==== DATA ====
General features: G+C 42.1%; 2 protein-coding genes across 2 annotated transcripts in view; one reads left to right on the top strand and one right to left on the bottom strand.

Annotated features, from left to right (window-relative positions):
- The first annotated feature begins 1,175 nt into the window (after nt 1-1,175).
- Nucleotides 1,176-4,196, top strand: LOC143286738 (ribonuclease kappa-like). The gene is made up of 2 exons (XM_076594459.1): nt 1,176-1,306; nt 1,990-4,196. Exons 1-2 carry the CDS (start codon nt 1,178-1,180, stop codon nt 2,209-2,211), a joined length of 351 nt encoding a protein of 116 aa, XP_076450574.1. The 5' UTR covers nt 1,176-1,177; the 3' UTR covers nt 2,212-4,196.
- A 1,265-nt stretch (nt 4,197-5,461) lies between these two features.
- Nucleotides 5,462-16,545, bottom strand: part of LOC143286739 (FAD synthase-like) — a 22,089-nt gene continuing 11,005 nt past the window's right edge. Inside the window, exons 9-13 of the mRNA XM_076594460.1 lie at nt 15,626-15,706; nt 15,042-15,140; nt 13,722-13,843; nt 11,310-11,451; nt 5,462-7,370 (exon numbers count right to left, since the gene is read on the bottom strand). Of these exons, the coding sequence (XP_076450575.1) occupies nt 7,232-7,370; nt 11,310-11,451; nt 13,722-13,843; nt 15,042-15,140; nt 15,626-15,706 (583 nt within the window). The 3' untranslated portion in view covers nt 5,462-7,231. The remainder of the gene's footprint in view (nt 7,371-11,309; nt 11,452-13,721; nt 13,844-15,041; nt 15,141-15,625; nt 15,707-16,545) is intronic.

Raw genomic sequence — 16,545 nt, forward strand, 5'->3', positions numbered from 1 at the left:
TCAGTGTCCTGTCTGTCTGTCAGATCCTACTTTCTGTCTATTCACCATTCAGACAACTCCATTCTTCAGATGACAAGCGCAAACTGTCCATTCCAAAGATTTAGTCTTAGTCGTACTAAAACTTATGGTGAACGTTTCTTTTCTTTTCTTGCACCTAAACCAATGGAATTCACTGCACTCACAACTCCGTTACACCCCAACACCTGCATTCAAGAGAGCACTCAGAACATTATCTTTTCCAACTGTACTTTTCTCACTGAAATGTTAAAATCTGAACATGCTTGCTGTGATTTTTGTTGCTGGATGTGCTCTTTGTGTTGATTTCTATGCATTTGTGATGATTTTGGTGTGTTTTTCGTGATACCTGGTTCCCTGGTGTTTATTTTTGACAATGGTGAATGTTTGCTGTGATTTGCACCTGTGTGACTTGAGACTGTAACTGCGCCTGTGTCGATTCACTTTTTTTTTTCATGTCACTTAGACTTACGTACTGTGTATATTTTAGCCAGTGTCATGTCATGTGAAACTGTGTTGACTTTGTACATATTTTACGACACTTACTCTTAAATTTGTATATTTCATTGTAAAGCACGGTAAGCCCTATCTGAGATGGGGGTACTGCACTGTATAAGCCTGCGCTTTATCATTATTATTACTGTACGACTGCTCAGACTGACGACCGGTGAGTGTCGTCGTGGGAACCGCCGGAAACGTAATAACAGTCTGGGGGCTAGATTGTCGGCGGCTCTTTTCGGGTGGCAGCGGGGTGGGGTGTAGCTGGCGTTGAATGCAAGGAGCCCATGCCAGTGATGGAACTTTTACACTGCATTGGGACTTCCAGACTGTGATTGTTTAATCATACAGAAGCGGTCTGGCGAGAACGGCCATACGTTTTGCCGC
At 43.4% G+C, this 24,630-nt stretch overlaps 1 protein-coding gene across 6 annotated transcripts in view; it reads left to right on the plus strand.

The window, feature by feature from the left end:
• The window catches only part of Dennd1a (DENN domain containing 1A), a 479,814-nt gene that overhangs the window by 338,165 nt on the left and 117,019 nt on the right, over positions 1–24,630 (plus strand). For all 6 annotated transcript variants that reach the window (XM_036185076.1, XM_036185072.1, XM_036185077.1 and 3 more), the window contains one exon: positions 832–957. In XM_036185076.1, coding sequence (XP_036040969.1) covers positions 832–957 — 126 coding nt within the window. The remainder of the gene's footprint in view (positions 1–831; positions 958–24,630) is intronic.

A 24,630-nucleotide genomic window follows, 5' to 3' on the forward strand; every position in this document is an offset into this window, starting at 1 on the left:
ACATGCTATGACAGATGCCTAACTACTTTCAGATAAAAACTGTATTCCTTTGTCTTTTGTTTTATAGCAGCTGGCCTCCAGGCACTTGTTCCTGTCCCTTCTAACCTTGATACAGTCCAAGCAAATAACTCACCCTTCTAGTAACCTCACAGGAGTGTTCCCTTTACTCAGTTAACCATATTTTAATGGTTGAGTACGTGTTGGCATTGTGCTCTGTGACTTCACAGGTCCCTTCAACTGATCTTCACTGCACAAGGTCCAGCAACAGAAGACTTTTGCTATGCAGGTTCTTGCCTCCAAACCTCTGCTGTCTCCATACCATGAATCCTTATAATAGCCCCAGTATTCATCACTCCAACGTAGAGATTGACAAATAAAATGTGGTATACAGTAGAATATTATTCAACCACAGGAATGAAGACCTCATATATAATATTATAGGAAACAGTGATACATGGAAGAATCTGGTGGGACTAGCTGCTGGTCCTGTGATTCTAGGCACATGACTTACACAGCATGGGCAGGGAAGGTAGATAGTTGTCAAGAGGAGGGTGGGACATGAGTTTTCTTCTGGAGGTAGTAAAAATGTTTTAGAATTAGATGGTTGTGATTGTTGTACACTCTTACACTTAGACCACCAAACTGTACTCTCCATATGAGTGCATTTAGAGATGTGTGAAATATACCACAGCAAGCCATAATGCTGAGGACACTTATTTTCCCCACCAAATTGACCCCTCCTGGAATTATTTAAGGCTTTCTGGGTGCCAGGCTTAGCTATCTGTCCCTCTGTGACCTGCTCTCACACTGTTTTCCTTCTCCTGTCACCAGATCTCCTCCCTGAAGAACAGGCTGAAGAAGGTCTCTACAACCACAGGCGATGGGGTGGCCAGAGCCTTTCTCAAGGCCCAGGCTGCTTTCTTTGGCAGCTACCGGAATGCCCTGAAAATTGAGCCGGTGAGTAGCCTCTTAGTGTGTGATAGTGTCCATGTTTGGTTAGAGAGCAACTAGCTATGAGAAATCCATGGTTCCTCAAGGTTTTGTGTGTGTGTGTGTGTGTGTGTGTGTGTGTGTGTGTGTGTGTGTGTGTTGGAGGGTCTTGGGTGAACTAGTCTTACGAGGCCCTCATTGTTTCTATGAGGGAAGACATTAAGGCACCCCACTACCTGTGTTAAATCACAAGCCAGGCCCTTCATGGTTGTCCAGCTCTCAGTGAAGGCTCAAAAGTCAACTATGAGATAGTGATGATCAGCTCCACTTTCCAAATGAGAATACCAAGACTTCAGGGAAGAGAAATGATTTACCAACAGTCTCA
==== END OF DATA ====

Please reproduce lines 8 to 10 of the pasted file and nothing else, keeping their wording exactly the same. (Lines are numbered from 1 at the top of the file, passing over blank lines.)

TCAGTGTCCTGTCTGTCTGTCAGATCCTACTTTCTGTCTATTCACCATTCAGACAACTCCATTCTTCAGATGACAAGCGCAAACTGTCCATTCCAAAGATTTAGTCTTAGTCGTACTAAAACTTATGGTGAACGTTTCTTTTCTTTTCTTGCACCTAAACCAATGGAATTCACTGCACTCACAACTCCGTTACACCCCAACACCTGCATTCAAGAGAGCACTCAGAACATTATCTTTTCCAACTGTACTTTTCTCACTGAAATGTTAAAATCTGAACATGCTTGCTGTGATTTTTGTTGCTGGATGTGCTCTTTGTGTTGATTTCTATGCATTTGTGATGATTTTGGTGTGTTTTTCGTGATACCTGGTTCCCTGGTGTTTATTTTTGACAATGGTGAATGTTTGCTGTGATTTGCACCTGTGTGACTTGAGACTGTAACTGCGCCTGTGTCGATTCACTTTTTTTTTTCATGTCACTTAGACTTACGTACTGTGTATATTTTAGCCAGTGTCATGTCATGTGAAACTGTGTTGACTTTGTACATATTTTACGACACTTACTCTTAAATTTGTATATTTCATTGTAAAGCACGGTAAGCCCTATCTGAGATGGGGGTACTGCACTGTATAAGCCTGCGCTTTATCATTATTATTACTGTACGACTGCTCAGACTGACGACCGGTGAGTGTCGTCGTGGGAACCGCCGGAAACGTAATAACAGTCTGGGGGCTAGATTGTCGGCGGCTCTTTTCGGGTGGCAGCGGGGTGGGGTGTAGCTGGCGTTGAATGCAAGGAGCCCATGCCAGTGATGGAACTTTTACACTGCATTGGGACTTCCAGACTGTGATTGTTTAATCATACAGAAGCGGTCTGGCGAGAACGGCCATACGTTTTGCCGC
At 43.4% G+C, this 24,630-nt stretch overlaps 1 protein-coding gene across 6 annotated transcripts in view; it reads left to right on the plus strand.

The window, feature by feature from the left end: